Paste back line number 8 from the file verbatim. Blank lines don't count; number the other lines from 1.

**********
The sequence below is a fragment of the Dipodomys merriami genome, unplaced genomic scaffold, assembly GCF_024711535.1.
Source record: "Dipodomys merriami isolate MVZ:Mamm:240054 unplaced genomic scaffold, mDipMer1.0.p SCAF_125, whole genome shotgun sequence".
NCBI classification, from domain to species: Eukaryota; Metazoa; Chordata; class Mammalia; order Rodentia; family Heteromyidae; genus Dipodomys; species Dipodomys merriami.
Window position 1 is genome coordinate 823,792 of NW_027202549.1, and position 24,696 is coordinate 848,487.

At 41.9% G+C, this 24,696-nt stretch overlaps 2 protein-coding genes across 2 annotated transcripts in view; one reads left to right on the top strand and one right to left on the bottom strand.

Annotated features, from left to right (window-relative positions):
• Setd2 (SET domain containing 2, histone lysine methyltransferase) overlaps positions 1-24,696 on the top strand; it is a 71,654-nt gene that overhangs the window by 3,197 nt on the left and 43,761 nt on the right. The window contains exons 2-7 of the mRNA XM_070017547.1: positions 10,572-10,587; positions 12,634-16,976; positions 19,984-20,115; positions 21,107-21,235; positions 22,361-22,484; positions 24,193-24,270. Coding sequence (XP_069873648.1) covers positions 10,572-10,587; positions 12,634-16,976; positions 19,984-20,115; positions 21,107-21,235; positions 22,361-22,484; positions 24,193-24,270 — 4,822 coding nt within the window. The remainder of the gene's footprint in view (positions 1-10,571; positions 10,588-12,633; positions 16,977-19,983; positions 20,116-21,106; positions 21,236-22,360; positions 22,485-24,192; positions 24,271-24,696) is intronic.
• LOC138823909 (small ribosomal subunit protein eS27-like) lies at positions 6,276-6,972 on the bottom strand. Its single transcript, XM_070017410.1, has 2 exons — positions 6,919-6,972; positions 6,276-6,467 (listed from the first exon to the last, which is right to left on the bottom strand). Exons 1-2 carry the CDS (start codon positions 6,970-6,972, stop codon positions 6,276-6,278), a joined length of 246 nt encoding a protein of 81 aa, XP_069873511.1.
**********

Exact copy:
• LOC138823909 (small ribosomal subunit protein eS27-like) lies at positions 6,276-6,972 on the bottom strand. Its single transcript, XM_070017410.1, has 2 exons — positions 6,919-6,972; positions 6,276-6,467 (listed from the first exon to the last, which is right to left on the bottom strand). Exons 1-2 carry the CDS (start codon positions 6,970-6,972, stop codon positions 6,276-6,278), a joined length of 246 nt encoding a protein of 81 aa, XP_069873511.1.